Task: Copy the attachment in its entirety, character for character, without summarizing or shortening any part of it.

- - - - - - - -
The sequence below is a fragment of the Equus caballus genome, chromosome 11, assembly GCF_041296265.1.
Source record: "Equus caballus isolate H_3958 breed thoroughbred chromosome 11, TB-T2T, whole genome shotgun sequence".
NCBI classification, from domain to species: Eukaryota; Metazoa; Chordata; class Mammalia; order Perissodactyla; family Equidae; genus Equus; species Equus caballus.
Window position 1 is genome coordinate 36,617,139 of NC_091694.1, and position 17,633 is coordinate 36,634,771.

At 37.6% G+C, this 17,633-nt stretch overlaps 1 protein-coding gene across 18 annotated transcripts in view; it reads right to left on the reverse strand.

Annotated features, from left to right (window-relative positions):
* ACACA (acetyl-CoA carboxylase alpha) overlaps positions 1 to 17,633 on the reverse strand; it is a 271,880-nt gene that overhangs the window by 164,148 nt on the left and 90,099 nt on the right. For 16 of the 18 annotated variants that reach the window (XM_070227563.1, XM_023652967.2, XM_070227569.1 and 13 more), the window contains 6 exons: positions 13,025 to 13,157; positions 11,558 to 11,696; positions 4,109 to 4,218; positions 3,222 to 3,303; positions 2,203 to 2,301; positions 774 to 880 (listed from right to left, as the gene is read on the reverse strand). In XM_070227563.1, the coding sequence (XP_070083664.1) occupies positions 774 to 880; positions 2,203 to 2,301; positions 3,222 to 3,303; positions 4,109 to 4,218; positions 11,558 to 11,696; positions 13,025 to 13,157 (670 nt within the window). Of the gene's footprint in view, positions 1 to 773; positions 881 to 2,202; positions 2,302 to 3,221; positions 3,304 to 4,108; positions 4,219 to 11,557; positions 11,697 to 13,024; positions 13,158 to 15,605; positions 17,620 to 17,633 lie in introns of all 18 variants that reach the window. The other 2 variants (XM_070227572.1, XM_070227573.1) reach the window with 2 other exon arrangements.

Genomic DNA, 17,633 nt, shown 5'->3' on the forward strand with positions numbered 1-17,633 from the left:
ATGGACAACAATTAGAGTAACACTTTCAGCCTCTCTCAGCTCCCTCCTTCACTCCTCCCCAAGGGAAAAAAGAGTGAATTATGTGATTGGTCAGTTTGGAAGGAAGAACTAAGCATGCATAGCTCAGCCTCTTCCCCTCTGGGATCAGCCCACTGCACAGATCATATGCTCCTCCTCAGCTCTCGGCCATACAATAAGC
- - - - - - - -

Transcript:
The sequence below is a fragment of the Equus caballus genome, chromosome 11, assembly GCF_041296265.1.
Source record: "Equus caballus isolate H_3958 breed thoroughbred chromosome 11, TB-T2T, whole genome shotgun sequence".
NCBI classification, from domain to species: Eukaryota; Metazoa; Chordata; class Mammalia; order Perissodactyla; family Equidae; genus Equus; species Equus caballus.
Window position 1 is genome coordinate 36,617,139 of NC_091694.1, and position 17,633 is coordinate 36,634,771.

At 37.6% G+C, this 17,633-nt stretch overlaps 1 protein-coding gene across 18 annotated transcripts in view; it reads right to left on the reverse strand.

Annotated features, from left to right (window-relative positions):
* ACACA (acetyl-CoA carboxylase alpha) overlaps positions 1 to 17,633 on the reverse strand; it is a 271,880-nt gene that overhangs the window by 164,148 nt on the left and 90,099 nt on the right. For 16 of the 18 annotated variants that reach the window (XM_070227563.1, XM_023652967.2, XM_070227569.1 and 13 more), the window contains 6 exons: positions 13,025 to 13,157; positions 11,558 to 11,696; positions 4,109 to 4,218; positions 3,222 to 3,303; positions 2,203 to 2,301; positions 774 to 880 (listed from right to left, as the gene is read on the reverse strand). In XM_070227563.1, the coding sequence (XP_070083664.1) occupies positions 774 to 880; positions 2,203 to 2,301; positions 3,222 to 3,303; positions 4,109 to 4,218; positions 11,558 to 11,696; positions 13,025 to 13,157 (670 nt within the window). Of the gene's footprint in view, positions 1 to 773; positions 881 to 2,202; positions 2,302 to 3,221; positions 3,304 to 4,108; positions 4,219 to 11,557; positions 11,697 to 13,024; positions 13,158 to 15,605; positions 17,620 to 17,633 lie in introns of all 18 variants that reach the window. The other 2 variants (XM_070227572.1, XM_070227573.1) reach the window with 2 other exon arrangements.

Genomic DNA, 17,633 nt, shown 5'->3' on the forward strand with positions numbered 1-17,633 from the left:
ATGGACAACAATTAGAGTAACACTTTCAGCCTCTCTCAGCTCCCTCCTTCACTCCTCCCCAAGGGAAAAAAGAGTGAATTATGTGATTGGTCAGTTTGGAAGGAAGAACTAAGCATGCATAGCTCAGCCTCTTCCCCTCTGGGATCAGCCCACTGCACAGATCATATGCTCCTCCTCAGCTCTCGGCCATACAATAAGC